The Common Core State Standards aren't an enemy. They're a smart way of saying to the public, "This is where education is going. This is what your child needs to know and be able to do as a future worker, citizen, and leader." To that end, the Common Core standards are helping to advance what we already know to be solid, holistic learning for our schools. This includes providing teachers the breathing room to get creative about focusing on integrity at every turn.
Our seventh annual Ethical Literacy Conference was smaller than usual, yet we came away from it with bigger ideas and a stronger sense of success than in past conferences. Our ability to maintain flexibility and respond to educators' needs was key to this opportunity and underscored the importance of balancing "structure" with "free flow" in the learning process.
"Tone at the Top" is a key research finding from our Schools of Integrity research project, so we know the vital part leadership plays in the process of building school cultures. Having worked frequently with great school principals who are deliberate and responsible about that role, there are specific qualities we now look for in leadership at our participating Ethical Literacy schools.
I am a principal. I knew I wanted to become a principal soon after I began my teaching career almost 20 years ago, and I count myself as among the fortunate few who can honestly say they are making a living doing what they always dreamed of doing. Seven years ago, when I began this phase of my career, a colleague, herself a retired principal, asked me if I understood the difference between being the principal of the school and every other position in the building. I am sure that I gave her some academic response, to which she simply stated, "Always remember, the lives of every student in the building are in your hands." While I imagine she was including the literal safety of my kids in her comment, I am certain that what she really meant was that my success or failure as a leader would have life-changing implications for the quality of the futures my students would live.
The current debate about school safety, as tragic as recent events may be, risks derailing the positive direction we need to go in as a nation if we want to uphold the broadest purpose of education: What kind of people are we preparing to lead society into the future? The very sad incident in Newtown was the result of one individual's mental impairment and a variety of factors—including his access to weapons—that happened to come together in a perfect storm at an elementary school. But if our response is to arm our schools, I'm afraid that by that logic we must also arm our cinemas and arm our supermarket parking lots. The list will go on and on. In other words, the Newtown issue is not so much about school shootings as it is about a shooting that took place at a school, like many others that have taken place in many other environments.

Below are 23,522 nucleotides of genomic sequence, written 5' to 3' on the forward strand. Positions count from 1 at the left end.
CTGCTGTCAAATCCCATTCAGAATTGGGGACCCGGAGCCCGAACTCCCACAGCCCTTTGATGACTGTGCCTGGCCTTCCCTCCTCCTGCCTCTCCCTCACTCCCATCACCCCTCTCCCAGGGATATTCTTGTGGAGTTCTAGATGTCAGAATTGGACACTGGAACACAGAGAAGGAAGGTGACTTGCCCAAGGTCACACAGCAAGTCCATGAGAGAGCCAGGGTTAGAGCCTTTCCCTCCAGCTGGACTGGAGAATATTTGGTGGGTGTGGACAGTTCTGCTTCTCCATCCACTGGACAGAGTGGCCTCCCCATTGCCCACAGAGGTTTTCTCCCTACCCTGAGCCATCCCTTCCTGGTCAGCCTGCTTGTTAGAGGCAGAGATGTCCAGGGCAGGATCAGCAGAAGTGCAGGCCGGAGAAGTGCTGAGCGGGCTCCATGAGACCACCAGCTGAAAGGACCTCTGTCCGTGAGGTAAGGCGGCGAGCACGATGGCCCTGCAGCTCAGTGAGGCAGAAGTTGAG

Both the whole child approach and the Common Core State Standards "compel school instructional staff to develop and deliver effective, engaging instruction reflective of individual student needs and strengths." That's what we all want for our students, and we should expect nothing less. But the standards are undergirded by an "ethical core," and all educators should keep in mind that our ultimate purpose in teaching—indeed in creating schools in the first place—remains preparing the next generation to contribute to and improve our society. The Common Core State Standards are one dimension of reaching the goal of healthy students ready to be competent, thoughtful, and informed citizens.
Teachers should be evaluated on the atmosphere they create in their classrooms and the degree of trust they have established with their students. Several findings from the Schools of Integrity and other research literature support examining both classroom culture and teacher-student relationships.
At the Institute for Global Ethics, we call it Ethical Fitness: an approach and process to help young people and adults internalize ethical values and frameworks for critical thinking about ethics. Like physical fitness, we believe Ethical Fitness comes about through discovery and constructing knowledge. We discourage a didactic approach to ethics because it risks reducing a deeply meaningful topic to one that is dry, passive, and boring. It's also ineffective.
The subject of ethics is a great opportunity to explore learning without the burden of standardized tests because (so far) the topic is considered a difficult one to measure in discrete bubbles on an answer sheet. So, this dimension of our schools and curriculum is relatively safe from the assessment wag-or-dog controversy other subjects present. Take advantage of this opportunity! In any class, in any subject, teachers can feel free to explore their students' values-based reasoning skills without worrying about "covering the material." The more teachers do so, the more they will find that such exploration deepens understanding and contributes to content, rather than slowing things down or feeling like an indulgent add-on.
Even a topic as conceptual as ethics can become a kinesthetic experience to help students get out of their seats and get the brain-blood flowing. Your students will thank you for thinking of ways to make learning fun and active, such as frequently using patterns of small- and large-group activity and asking students to scribe on flip charts, whiteboards, or smartboards (try to never be the only one standing!).
Signal to your students that you want to meet their needs and encourage their authentic input by asking them to come up with a more physical or active way to carry out an activity they've done before. This provides review and deepening understanding of concepts while innovating and building knowledge ... and having fun.